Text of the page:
Tag Archives: frequency

Happy Birthday Heinrich

If you are a guitarist then today is the day joyously to play D# – string 4, fret 1. The reason to celebrate the 155th birthday of Heinrich Rudolph Hertz (1857-94), the man after whom the calibration of pitch frequency is named. That D# (the one below Middle C)  is the nearest note to 155 Hz.

1 Hz = 1 cycle per second – that is to say that the D# in question makes the air vibrate 155 times per second.

Orchestras in the west tune to A  = 440 Hz, with the exception of the French who prefer 444 Hz.

But the situation has not always been stable. Harpsichords in the Baroque were tuned to A = 415 Hz; some organs were tuned to A = 465 Hz. The French preferred 398 Hz.

Human hearing range is 20 Hz to 20,000 Hz (20 kHz).

The range of a piano is 27.5 Hz (no point in going much lower) to 4186 Hz (we could perceive notes which are much higher than this, but would we enjoy them?)

Octave Displacement

Most people – even those with no formal musical education – are familiar with the term octave, even although they might struggle to define it. This short series of facts might do:

  • each note makes the air vibrate at a given speed (frequency) e.g. 440 cycles per second or 440 Hertz (HZ)

  • the ear judges pitch by an awareness of the speed of these vibrations

  • if the frequency of a note doubles – the pitch goes up an octave (8ve)

  • if the frequency of a note halves – the pitch goes down by an 8ve

  • this relationship of half/double makes notes fit so well together that upon hearing them simultaneously, many listeners perceive only one note

  • for this reason the notes share the same alphabetical name

  • moving some of the notes of a melody into a neighbouring 8ve is called 8ve displacement and many composers use it to conjure a sense of strangeness while retaining a sense of the familiar

Octave displacement can seem nearly as odd for the performer as the listener. For most people, it would be easier to do this by reading or memorizing rather than improvising and most would agree that it would be easier on an instrument than with the voice. That’s why this seems so amazing – particularly from 0:29 [kml_flashembed movie="http://www.youtube.com/v/JlJvOCG22aU" width="425" height="350" wmode="transparent" /]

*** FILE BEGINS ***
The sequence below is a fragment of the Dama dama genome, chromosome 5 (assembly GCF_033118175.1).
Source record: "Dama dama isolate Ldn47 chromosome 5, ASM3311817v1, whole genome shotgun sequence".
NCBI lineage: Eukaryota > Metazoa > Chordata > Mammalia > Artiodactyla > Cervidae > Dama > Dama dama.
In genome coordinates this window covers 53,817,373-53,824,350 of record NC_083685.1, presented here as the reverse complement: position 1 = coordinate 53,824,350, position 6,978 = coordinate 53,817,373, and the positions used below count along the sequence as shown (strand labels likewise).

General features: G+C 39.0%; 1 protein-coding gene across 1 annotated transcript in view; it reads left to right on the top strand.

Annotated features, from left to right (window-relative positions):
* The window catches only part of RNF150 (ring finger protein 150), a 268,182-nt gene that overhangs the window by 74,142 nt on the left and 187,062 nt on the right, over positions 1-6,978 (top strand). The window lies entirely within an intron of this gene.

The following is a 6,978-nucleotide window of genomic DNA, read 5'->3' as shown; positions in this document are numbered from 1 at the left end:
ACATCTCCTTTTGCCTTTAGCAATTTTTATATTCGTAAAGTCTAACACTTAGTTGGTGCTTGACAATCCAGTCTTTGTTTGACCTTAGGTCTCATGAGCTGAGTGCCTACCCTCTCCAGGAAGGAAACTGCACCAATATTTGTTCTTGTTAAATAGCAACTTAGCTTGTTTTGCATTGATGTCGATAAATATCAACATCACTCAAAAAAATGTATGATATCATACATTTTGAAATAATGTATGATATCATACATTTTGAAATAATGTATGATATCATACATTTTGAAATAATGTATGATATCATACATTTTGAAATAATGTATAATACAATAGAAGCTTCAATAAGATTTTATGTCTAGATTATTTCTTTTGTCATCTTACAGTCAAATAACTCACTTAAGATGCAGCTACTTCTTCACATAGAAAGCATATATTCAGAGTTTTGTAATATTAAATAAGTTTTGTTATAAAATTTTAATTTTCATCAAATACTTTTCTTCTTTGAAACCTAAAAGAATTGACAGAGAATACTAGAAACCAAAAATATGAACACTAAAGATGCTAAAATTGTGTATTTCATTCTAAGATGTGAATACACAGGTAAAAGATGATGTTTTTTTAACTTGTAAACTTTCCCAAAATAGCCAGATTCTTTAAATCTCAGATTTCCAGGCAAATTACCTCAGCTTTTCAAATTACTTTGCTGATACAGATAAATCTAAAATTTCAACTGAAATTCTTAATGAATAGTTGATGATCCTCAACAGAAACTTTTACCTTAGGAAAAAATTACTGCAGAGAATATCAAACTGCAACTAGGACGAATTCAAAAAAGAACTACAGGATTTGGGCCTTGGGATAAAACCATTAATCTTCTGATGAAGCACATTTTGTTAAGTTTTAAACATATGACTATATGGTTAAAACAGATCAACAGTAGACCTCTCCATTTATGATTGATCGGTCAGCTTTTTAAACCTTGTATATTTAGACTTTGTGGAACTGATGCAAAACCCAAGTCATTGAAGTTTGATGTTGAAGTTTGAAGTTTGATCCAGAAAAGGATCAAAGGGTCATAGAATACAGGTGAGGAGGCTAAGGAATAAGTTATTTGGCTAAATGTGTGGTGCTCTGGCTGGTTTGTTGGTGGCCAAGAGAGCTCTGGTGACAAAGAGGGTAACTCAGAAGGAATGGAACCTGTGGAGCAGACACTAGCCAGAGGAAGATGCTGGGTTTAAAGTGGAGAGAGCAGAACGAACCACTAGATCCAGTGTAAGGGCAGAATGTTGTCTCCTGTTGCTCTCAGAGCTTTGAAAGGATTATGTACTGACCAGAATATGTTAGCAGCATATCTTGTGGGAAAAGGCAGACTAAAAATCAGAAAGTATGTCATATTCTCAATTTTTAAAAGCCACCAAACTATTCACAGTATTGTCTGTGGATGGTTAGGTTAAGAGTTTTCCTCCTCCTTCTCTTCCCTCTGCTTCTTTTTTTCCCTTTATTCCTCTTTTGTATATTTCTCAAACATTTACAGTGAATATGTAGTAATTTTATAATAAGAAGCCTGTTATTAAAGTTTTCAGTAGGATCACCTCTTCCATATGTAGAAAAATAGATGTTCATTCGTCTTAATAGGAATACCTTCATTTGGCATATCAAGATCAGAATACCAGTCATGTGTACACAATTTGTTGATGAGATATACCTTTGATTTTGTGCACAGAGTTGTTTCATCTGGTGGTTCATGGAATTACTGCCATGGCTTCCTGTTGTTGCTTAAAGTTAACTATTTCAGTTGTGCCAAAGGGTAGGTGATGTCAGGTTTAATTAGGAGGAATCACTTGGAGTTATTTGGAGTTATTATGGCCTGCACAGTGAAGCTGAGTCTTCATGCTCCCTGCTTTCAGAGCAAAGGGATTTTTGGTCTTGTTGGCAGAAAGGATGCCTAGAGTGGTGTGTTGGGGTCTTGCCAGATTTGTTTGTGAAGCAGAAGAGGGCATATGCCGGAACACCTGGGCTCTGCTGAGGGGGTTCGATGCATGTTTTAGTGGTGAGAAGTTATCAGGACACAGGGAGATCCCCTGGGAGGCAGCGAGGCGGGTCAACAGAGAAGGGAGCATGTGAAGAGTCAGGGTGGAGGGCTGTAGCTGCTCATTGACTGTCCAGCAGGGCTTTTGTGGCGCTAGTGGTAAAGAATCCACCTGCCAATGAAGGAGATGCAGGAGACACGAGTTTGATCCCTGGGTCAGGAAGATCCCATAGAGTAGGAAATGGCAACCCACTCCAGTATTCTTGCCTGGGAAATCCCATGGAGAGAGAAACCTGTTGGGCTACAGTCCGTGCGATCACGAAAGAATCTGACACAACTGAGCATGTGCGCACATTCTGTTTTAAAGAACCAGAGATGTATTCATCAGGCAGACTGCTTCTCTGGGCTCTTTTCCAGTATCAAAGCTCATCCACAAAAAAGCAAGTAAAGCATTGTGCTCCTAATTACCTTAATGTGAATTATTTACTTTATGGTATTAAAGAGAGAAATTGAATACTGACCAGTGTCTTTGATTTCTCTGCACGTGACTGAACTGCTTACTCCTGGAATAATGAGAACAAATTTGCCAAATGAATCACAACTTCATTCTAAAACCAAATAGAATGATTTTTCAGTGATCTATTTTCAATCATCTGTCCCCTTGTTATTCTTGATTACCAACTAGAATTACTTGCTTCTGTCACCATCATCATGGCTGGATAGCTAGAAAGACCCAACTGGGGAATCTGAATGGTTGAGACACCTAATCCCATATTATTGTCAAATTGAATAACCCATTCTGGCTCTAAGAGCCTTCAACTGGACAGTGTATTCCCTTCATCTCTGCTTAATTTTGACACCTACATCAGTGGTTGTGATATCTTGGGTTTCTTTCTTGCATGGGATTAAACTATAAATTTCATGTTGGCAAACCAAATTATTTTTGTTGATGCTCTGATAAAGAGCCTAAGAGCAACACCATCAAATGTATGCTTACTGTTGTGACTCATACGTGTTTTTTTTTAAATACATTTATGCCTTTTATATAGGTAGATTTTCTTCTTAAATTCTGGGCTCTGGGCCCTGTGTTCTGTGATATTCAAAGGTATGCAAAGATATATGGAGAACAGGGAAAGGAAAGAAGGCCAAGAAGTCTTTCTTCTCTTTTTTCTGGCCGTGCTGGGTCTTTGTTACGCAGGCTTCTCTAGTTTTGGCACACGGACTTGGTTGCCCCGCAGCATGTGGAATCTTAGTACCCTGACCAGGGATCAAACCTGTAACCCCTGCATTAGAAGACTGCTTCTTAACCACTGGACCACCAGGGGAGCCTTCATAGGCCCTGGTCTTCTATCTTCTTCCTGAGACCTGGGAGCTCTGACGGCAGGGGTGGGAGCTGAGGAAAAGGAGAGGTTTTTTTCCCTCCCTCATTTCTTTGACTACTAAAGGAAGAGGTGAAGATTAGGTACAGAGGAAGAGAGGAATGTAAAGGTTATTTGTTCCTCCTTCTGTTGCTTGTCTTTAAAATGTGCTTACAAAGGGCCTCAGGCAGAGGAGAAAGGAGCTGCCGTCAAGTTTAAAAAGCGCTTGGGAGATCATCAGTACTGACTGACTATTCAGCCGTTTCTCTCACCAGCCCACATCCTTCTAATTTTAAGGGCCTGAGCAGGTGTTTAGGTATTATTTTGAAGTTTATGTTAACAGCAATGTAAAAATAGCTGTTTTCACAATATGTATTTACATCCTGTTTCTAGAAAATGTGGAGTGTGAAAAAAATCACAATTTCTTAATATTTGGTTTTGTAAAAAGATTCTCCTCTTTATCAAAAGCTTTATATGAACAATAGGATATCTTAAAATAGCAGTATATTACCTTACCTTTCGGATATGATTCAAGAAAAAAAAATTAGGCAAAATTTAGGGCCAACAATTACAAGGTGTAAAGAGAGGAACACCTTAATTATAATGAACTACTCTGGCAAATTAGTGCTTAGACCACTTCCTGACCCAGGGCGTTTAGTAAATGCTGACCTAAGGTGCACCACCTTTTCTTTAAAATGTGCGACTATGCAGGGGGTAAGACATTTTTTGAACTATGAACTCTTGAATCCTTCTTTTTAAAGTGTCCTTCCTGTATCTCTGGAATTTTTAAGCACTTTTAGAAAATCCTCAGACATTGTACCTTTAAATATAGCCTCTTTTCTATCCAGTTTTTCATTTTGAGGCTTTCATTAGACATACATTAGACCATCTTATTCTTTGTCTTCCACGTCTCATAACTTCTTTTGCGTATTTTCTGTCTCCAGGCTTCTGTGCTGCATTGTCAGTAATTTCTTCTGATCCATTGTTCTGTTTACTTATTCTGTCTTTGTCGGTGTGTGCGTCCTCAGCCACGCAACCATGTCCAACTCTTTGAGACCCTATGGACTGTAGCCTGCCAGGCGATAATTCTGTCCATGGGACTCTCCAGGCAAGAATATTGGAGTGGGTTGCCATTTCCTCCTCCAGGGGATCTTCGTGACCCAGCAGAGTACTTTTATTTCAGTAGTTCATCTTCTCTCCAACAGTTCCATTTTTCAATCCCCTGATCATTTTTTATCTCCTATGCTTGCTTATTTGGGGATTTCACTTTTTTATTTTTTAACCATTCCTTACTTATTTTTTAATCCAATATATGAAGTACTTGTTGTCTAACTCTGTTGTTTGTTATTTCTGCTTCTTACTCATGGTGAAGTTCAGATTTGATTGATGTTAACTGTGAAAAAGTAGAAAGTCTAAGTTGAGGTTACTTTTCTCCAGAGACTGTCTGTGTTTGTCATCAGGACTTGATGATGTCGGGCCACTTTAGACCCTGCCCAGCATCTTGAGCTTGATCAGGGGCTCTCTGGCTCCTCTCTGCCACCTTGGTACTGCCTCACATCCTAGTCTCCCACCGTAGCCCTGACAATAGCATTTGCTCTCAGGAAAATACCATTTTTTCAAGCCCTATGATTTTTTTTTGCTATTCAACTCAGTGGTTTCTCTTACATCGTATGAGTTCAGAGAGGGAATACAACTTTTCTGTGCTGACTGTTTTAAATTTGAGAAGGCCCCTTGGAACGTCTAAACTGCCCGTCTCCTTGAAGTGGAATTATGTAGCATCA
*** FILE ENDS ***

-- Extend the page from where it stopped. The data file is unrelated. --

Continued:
The Perfect Instrument

What constitutes the perfect voice? Is it totally subjective or can the ingredients be isolated and described objectively?

According to research carried out on behalf of Post Office Telecom it is possible to be very precise about this. Perhaps not surprisingly, the research was carried by two people who can count music among the many strings on their bows:

  • Andrew Linn – lecturer in linguistics and phonetics at Sheffield University, and accomplished organist
  • Shannon Harris -sound engineer and keyboard player with, among others, Lily Allen and Rod Stewart.

Shannon Harris, speaking to James Naughtie on Radio 4’s Today described the research procedure. Fifty unknown voices were played to participants and the common traits of favoured voices noted:

  1. good bass frequency response – between 35.5Hz and 12.2 KHz
  2. a delivery speed 160 words per minute – with a gap of 0.5 sec between phrases
  3. an intonation contour which goes downwards! (take note, fans of AQI/HRT – no not that one, the other one*)

This information proved sufficient to synthesise the perfect male and female voice, both of which can be heard here.

Presumably to give these findings some popular meaning, well known voices featuring some or all of these were listed. They included:

  • Judi Dench
  • Michael Gambon
  • Mariella Frostrup
  • Alan Rickman
  • Jeremy Irons

You’ll note the complete absence of national/regional accents and also of context. Would dozens of orators using RP or SBS be suitable in the Scottish Parliament or Welsh Assembly? Would Alan Rickman make a convincing drill sergeant? Could Juni Dench comfortably MC a Hip-Hop festival?

James Naughtie asserted – correctly in my view – that what people were looking for was a voice, reading with understanding and meaning. In the context of teaching, an individual teacher’s delivery would surely change depending on where in the 3-18 continuum they were placed.

It seems clear that the voice was being regarded as an de-contextualised instrument. No composer would cite any single instrument as the perfect one without knowing the setting and the emotional intention. The harpsichord is not a great instrument for marching to war and bagpipes are rarely booked for dinner jazz.

*Stephen Fry consigned Australian Questioning Intonation aka High Rising Terminal to Room 101 on BBC 2. Interestingly the researchers report that this sound suggests a lack of confidence. Viewed thus, it is not surprising that is is mainly the domain of teenagers for whom fitting in and confidence are big issues. Contrastingly, David Crystal, a prolific writer on language, considers that AQI is favoured by young people as it sounds inviting and inclusive and because, generally, young people are more interested in meeting new people and making new friends than older people whose family and social networks are perhaps happily in place.